In last week’s blog, we discussed the importance of the Indoctrination Phase. Consider this has been successful, and an appointment has been made.
The customer has accepted your pre – eminence in the market, understands the sophistication of your offering and has a feeling for your price point range.
The next phase is what we call the Commitment Phase. The art of getting your prospect to ACT. The purpose of this phase is to ensure that the prospect SHOWS for the appointment and ideally brings a friend with them.
Here are some action points that we would suggest you focus on:
1. That each prospect is appointed to a 20-minute window using an alternative close method “I have an opening at either 10.20 or 10.40. Which would work for you?” Precise appointment setting ensures punctuality and greater show rates.
2. Your sales team pre-confirm each appointment – show rates increase 20% with a confirmation call on the day of; (for afternoon and evening appointments) or the night before for morning meetings.
3. The prospect has been asked whether “to make you feel a bit more comfortable when you visit, would you like to bring a friend? “(“Supersizing” your appointment referral will give you leads increases of around 10% just by saying these magic words! Ensure the membership team use them EVERY time!)
4. The customer knows exactly where to report to and who to ask for. Ideally this would have been confirmed in an email at least, before the visit. (the email is also used to reinforce the appointment referral).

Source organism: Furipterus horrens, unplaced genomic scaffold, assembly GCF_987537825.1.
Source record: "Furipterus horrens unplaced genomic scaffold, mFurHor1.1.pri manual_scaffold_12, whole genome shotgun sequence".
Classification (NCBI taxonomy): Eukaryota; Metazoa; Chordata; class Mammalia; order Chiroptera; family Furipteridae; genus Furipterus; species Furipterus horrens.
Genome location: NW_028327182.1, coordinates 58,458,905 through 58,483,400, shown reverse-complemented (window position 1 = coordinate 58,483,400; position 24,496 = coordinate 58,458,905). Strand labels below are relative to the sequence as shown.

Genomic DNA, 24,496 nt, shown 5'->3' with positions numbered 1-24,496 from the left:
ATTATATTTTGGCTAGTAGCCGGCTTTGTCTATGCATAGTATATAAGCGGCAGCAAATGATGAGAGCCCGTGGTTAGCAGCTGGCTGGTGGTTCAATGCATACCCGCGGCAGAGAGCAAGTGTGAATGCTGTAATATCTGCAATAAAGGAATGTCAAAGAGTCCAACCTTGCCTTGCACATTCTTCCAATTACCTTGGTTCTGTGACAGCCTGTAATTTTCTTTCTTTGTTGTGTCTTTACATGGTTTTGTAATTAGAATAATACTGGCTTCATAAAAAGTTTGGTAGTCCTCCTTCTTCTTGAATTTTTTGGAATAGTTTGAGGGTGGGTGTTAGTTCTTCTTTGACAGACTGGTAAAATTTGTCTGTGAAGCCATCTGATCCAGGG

5. Reception are suitably prepared and briefed for the visit (with some sort of diary system) and importantly they know the name of the visitor, the time and reason for the visit and the sales staff handling the visit. Ideally you would operate a “A V.I. P Welcome to ..Board “with the prospects name and greeting visible when they arrive at the club. First impressions make a massive difference!
6. Ensure there is a waiting area where the customer can be seated. If there is a delay in the arrival of the sales person, ideally the club should provide a range of information for the prospect to look at, particularly stories of and testimonials of happy members. Details of events that show the club to be more than just a workout gym are good too as well as items that show off the expertise of the staff.
7. If possible, the waiting area should have facilities for presentations (PowerPoint or video), wall charts of club achievements. You will notice that we are NOT advocating the customer filling in “customer enquiry cards “at any stage. Our view is that this process is counterproductive. Our new mantra is “If John Lewis don’t do it when we visit their stores – we need to think again about why we do it”